Spoiler alert: the review below may, depending on your opinion, contain spoilers

Rachel: 127 Hours is, ostensibly, about Aron Ralston, the outdoorsman who earned his 15 minutes after, in 2003, he hacked off nearly half of his arm because he got it caught behind a rock in Canyonlands National Park. But director Danny Boyle’s film isn’t really about Ralston, it’s about that arm.

Based on Ralston’s 2004 memoir Between a Rock and a Hard Place (Atria), 127 Hours—the title refers to the amount of time Ralston was trapped with limited water (and even less food)—initially seems like something of a cinematic experiment. How do you create an arc, and dramatic tension, in a story about one character, stuck in one place, where viewers, by and large, know the outcome? To his credit Boyle, and his charismatic star, James Franco, do a more than serviceable job on this front. 127 Hours moves at a steady click and never feels boring or claustrophobic.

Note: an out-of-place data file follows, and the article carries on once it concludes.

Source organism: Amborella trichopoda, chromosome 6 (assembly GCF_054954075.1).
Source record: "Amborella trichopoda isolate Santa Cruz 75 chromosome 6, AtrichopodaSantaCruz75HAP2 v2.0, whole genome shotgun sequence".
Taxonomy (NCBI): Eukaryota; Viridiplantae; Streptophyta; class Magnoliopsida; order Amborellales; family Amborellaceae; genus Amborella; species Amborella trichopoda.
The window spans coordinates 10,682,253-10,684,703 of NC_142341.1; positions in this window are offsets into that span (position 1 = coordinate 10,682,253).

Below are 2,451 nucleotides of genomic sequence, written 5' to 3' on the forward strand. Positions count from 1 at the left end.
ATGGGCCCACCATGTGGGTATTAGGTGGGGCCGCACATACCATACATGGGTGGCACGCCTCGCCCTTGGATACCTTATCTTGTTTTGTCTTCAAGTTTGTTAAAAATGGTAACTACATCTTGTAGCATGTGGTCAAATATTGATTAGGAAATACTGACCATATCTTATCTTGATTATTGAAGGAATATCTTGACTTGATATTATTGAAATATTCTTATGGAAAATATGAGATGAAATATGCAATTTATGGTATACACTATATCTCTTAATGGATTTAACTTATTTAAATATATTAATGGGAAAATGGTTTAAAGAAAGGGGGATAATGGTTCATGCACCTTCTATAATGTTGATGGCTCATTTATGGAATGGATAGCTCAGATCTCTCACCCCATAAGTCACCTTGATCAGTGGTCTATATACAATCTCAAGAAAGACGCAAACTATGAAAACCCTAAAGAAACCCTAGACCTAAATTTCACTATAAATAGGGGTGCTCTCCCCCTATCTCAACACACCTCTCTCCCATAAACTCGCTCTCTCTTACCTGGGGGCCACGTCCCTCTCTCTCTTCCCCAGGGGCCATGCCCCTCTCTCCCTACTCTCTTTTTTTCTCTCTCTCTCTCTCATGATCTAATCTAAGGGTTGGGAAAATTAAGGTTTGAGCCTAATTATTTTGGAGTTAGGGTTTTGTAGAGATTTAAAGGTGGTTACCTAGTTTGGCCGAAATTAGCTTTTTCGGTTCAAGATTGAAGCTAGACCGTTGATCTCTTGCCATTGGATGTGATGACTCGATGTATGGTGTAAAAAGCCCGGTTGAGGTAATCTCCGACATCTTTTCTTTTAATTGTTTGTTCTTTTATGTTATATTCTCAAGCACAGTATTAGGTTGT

Boyle (Slumdog Millionaire), who’s known for frenetic camera work and bright pops of color, brings that trademark style to bear here. And, surprisingly, shots that might have come off as canned vistas of the American West—there are more than a few swooping takes of a blue sky against the dramatic browns and reds of the breathtaking Utah desert—work to good effect, reinforcing the bleakness of Ralston’s ‘in the middle of nowhere’ situation. (His hand got caught, on a lark, when a rock fell and trapped him as he was descending into a cave-like area.)

And Franco is excellent as Ralston. Talking at turns to himself and into the video camera he’d brought with him—it’s perched on the rock that looks likely to cause his death—Franco brings a sense of playfulness and levity to the film. He also gives the seemingly flat Ralston—an engineer who works in a camping store and moonlights as a search-and-rescue volunteer—some depth, focusing on the 26-year-old’s painful realization that his selfishness put him in this fatal situation. (It was the fact that Ralston told no one where he was going that ensured no rescue team would be sent to find him.)